Your Firm’s Desired Level of Coverage
Another rating factor is your firm’s desired level of coverage. While smaller firms typically purchase $1 million limits, our admitted program writes limits as high as $5 million. Deductible limits range between $0 and $15,000, with higher deductibles yielding lower annual premiums.
“Our admitted policy offers additional claim defense expenses paid outside
the policy limits,” Fox said. “The amount of additional defense expenses included with the policy depends on your coverage limit.” For example, a $1 million policy includes up to $250,000 of additional defense expenses, and a $5 million policy includes up to $500,000 of additional defense expenses. There is no additional charge for this feature. The benefit of this type of coverage is that it leaves more coverage for any potential settlements. Conversely, if a policy pays defense costs inside
the policy limits, it eats away at the limits available for any judgements against you.
Risk Management Discounts
Your legal malpractice insurance rates can be reduced by several factors. If your firm has been claims free for the last five years, you may be given a discount. If you can demonstrate the use of risk management practices in your firm, including engagement/disengagement/nonengagement letters, docket control, and conflict of interest avoidance waivers, you may also receive a discount. You may also receive a discount if you take continuing legal education courses.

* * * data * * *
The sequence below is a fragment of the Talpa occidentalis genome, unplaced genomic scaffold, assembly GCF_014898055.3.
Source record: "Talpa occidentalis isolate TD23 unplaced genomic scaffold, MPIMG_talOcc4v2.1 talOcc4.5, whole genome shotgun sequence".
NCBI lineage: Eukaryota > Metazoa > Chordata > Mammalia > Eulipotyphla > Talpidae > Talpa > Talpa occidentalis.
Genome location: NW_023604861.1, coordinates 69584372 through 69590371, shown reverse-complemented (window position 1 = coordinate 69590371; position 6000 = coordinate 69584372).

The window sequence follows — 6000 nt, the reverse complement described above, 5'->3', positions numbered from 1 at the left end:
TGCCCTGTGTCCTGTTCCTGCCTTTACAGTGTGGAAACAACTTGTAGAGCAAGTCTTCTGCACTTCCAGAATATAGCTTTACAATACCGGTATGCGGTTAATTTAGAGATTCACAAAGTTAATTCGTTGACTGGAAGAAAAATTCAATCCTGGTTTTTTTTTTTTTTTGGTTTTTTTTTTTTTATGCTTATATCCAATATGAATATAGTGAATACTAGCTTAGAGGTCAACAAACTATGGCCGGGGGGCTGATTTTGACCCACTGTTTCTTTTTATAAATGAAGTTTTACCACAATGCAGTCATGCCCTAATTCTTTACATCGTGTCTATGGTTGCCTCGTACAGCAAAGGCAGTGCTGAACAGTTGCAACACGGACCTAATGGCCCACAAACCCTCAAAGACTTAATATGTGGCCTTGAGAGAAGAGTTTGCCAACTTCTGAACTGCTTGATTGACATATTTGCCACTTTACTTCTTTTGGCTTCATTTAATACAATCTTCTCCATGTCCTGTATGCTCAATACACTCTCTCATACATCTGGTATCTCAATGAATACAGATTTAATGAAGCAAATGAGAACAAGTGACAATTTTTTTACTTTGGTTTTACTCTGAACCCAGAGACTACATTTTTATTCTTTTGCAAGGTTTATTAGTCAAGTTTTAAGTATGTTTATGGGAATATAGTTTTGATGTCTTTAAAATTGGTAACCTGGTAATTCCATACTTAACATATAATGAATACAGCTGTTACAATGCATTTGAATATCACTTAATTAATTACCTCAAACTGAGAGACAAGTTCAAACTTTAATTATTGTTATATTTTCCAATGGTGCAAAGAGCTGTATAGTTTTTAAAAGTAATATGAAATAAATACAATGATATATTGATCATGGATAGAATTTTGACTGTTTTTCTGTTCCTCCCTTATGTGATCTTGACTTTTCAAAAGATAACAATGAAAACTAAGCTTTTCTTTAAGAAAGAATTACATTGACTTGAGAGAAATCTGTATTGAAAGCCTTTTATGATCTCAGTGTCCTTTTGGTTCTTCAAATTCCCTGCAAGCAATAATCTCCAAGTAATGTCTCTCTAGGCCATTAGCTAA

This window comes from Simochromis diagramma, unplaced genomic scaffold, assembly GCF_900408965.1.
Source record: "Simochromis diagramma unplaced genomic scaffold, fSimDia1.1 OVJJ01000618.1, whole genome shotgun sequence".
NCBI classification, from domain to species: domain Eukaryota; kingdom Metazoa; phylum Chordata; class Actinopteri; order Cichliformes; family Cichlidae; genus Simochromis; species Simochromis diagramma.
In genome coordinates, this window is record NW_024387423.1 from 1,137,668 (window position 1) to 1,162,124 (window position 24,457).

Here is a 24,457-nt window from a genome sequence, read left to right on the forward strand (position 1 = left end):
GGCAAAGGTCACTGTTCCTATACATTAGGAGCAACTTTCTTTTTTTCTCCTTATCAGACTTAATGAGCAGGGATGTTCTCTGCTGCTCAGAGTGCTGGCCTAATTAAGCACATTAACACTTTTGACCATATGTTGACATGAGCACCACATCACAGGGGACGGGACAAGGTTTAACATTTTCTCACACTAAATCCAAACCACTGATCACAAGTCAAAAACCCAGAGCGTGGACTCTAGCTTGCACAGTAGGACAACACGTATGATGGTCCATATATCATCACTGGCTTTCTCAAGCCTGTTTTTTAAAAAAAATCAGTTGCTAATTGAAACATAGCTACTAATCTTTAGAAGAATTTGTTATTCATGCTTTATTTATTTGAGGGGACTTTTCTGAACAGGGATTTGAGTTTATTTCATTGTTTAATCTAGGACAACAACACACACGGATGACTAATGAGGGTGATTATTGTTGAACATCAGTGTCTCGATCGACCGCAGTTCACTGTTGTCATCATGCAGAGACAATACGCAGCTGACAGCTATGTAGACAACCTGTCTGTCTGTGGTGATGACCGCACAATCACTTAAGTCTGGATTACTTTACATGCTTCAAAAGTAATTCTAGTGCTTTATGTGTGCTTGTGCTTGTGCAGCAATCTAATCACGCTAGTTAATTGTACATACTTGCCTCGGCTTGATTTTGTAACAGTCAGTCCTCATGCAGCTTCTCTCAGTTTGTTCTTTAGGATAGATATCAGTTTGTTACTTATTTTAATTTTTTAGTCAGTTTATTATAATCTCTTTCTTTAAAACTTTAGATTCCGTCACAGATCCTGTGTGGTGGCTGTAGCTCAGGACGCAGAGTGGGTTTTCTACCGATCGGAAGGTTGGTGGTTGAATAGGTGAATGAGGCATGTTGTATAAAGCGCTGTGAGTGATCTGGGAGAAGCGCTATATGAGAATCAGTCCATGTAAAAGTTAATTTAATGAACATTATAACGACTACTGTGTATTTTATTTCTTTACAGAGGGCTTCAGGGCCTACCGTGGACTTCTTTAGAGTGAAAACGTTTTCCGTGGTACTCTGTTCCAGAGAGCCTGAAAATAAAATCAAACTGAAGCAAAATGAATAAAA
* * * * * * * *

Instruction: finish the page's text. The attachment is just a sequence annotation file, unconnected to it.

“The percentage of these credits varies by state and by the size of the firm,” Fox said. Firms in our admitted program are encouraged to use the three free CLE credits provided annually by the policy to help reduce their rates.
Most lawyers’ malpractice insurance policies are offered on a claims-made
“A feature of a claims-made policy is that it is step rated,” Fox said. “Because a new attorney just starting out in business generally has few clients, their risk is lower than a more established firm. So, an insurance carrier offers a reduced rate in the first few years of such a policy.”
In most states, our admitted policy has six steps. In the first year of your policy, the step increase can be anywhere from 30% to 50%. Each year the percentage of the step increase goes down, until the policy matures in the seventh year and you are paying the mature rate.*
“This is one of the most misunderstood features of a claims-made policy,” Fox said. “It leads some attorneys to believe they’re getting hit with a rate increase every year for six years. As you build your client base, your risk increases, you experience a step increase and your rate goes up.”
The Cost of Going Bare
“Going bare” is insurance jargon for going without insurance. While carrying malpractice insurance is not mandatory in every state, having coverage can serve as an important layer of protection. It also says something about the professionalism of your firm.
While you may never have been sued, it can happen. All it takes is one client unhappy with the results of your work. Even if you didn’t make a mistake, you can still be sued and would need to mount a defense. As an attorney, you know better than anyone how much a lawsuit can cost in time and money.